Saturday, June 18, 2011

Guest sessions and user management

Has a friend ever asked "Can I borrow your laptop to check my email?" Maybe you're uncomfortable handing over your account to them. There's a simple answer for that: the guest account.

Guest accounts are available in Fedora 15, but are disabled by default. You can activate this feature by installing the xguest package, which is easy enough to do by going to Activities - Applications - Add/Remove Software.

The Guest account doesn't have a password. Also, any files created there (including saved passwords from the browser) are deleted automatically after they logout, so it's great for short-term use like checking email or quickly updating their Facebook.

There's more about guest sessions and user management on Fedora 15, at LinuxBSDos. The article has a lot of information about account management in general. It's pretty straightforward, but screenshots are always good.

7 comments:

  1. Do you by any chance know if this is also available/works the same way on Ubuntu? Also, are the same applications available for both the guest and main users? If so, how does it handle saved passwords for applications like Pidgin, Skype, et cetera? I'd be curious to know, because this might come in handy (and actually would have come in handy many months ago, but that's a totally different story).
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    a Linux Mint user since 2009 May 1

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  2. I don't know first-hand if the xguest package (web site) is available for Ubuntu, but I don't see any reason that it wouldn't be.

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  3. This guest account does have the ability to run any program installed on the system - Firefox, Pino, Pidgin, Terminal, whatever. They can write to disk, anywhere that the guest user has access to - typically their home directory, and the /tmp directory. The home directory is set up on a tmpfs filesystem.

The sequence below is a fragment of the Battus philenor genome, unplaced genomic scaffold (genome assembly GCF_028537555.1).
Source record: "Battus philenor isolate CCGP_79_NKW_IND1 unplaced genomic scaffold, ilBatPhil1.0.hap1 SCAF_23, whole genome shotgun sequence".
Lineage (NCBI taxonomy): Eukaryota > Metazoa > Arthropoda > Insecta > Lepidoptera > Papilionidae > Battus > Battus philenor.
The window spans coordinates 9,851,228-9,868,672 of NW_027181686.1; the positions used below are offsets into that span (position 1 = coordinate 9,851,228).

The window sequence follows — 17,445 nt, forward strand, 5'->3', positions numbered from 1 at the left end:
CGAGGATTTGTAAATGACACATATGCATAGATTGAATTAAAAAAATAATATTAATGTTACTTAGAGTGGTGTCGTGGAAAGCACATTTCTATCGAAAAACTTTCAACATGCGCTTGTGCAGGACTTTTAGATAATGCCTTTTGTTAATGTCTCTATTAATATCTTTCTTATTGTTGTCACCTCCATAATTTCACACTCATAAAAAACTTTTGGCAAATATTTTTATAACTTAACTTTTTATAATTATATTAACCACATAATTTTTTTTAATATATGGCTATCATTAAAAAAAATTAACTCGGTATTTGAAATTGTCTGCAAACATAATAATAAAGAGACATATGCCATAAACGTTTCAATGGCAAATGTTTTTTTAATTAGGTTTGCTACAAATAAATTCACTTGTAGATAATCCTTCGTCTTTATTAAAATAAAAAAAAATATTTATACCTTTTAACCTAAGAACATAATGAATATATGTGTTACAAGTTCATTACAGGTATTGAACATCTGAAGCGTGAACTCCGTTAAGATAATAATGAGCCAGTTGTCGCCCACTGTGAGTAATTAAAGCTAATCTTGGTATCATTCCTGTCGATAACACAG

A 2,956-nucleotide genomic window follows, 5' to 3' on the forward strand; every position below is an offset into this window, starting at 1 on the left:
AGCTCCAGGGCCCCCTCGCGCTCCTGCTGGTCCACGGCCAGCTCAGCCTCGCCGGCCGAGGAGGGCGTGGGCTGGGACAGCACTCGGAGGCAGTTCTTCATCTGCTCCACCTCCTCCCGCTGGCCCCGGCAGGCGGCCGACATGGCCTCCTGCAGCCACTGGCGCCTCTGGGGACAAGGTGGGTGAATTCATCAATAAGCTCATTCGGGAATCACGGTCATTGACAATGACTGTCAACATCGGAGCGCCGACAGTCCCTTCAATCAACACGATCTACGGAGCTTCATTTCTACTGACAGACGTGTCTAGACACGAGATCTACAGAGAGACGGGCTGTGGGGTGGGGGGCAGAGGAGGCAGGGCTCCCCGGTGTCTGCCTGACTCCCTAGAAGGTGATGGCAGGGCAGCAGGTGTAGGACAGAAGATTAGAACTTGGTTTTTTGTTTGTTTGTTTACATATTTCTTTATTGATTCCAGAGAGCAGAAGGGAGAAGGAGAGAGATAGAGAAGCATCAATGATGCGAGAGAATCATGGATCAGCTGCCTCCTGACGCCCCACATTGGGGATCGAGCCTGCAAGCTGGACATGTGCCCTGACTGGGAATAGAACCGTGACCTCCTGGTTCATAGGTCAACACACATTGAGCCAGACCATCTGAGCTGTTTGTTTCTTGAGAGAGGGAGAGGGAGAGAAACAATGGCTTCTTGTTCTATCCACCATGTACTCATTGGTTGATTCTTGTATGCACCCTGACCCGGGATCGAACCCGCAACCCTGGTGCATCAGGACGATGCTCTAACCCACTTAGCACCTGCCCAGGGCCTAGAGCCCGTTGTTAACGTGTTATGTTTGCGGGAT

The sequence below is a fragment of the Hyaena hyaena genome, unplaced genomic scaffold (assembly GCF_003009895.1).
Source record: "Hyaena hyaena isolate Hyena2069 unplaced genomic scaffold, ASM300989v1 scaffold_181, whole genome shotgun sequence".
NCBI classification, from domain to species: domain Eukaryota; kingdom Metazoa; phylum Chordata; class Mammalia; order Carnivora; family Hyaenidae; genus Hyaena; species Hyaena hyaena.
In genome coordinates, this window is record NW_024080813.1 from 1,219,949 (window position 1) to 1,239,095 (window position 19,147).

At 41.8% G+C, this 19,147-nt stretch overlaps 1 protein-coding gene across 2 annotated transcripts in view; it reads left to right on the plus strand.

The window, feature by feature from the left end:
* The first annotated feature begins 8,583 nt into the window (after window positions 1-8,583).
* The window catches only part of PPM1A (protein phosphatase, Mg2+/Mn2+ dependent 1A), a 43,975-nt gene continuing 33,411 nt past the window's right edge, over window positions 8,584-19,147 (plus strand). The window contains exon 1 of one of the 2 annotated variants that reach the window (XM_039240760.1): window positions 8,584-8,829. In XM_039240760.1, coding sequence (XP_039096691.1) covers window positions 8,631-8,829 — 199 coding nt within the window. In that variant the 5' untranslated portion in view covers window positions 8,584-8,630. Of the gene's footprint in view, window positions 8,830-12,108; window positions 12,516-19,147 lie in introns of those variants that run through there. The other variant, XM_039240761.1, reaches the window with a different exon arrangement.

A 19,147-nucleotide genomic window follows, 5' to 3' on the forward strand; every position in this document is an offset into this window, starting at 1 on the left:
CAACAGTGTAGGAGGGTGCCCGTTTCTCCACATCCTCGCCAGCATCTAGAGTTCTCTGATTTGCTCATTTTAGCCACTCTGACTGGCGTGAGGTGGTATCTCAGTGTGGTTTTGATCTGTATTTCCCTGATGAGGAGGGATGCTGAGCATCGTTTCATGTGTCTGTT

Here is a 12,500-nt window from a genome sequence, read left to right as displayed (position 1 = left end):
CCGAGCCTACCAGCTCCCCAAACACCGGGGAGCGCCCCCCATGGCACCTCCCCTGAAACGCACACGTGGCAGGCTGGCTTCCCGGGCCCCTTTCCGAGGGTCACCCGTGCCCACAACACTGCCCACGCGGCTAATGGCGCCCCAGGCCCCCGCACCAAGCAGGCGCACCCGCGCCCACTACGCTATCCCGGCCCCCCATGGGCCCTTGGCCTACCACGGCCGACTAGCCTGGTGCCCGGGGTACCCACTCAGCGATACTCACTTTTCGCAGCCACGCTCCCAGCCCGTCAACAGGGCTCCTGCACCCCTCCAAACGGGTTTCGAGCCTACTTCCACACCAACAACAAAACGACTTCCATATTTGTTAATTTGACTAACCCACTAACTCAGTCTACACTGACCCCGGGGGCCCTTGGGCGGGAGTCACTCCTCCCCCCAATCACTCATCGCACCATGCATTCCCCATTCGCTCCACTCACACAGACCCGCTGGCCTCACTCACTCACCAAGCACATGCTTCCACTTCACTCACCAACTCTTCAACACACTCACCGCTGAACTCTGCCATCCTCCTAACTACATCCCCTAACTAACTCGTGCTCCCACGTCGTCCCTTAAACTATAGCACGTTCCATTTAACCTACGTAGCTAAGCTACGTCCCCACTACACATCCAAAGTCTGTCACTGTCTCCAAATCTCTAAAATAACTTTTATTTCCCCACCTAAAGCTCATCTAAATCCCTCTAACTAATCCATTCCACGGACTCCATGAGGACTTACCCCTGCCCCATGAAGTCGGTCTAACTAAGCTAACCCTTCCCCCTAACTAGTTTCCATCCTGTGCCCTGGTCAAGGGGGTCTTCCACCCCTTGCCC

When the guest user logs out, all their files are wiped everywhere. This actually got in the way when I was trying to test the guest account, since all the files I'd written in /tmp were gone when I logged out as the guest, and logged in as my regular account.

    So yes, the guest user can save passwords in whatever application they are using. But as soon as they logout, that saved data is gone.

    This is a very secure method to do a guest account, also referred to in the docs as a "kiosk" account (where you might set up a general purpose computer for people to use in an airport, etc to check email.)

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  4. That wasn't quite what I was asking. What I meant to say was, suppose I've saved my username and password in Skype in the regular account. When I log into the guest account and start Skype, will it prompt a login from the user or will it automatically log into my saved profile?
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    a Linux Mint user since 2009 May 1

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  5. Hi PV,

    To answer your question: Your regular account is a different account from the Guest user, so Guest has its own home directory and its own profiles. If you login as Guest, you won't have access to the Skype profile that was saved in your regular account.

    And even if you saved a Skype profile when logged in as Guest, all files owned by Guest get wiped when Guest logs out. Including a Skype profile.

    As Guest, you'll always be prompted to login to Skype - or any other service.

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  6. PV, you can create a user account (on any standard Linux machine) that will "remember" stuff between sessions, like your skype login, by just creating a new user.

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  7. I wish I had known about this when I previewed Fedora 15, I would have mentioned it.
    I just checked my repositories (I use Mint, which uses Ubuntu repositories mostly) and do not see anything at all that seems like this "xguest" package. Whether you could use "alien" to install it in a debian-based distribution...I don't know enough to say.

    (I was much more impressed with Fedora than I had expected, by the way - and with GNOME 3. It isn't bad at all.)

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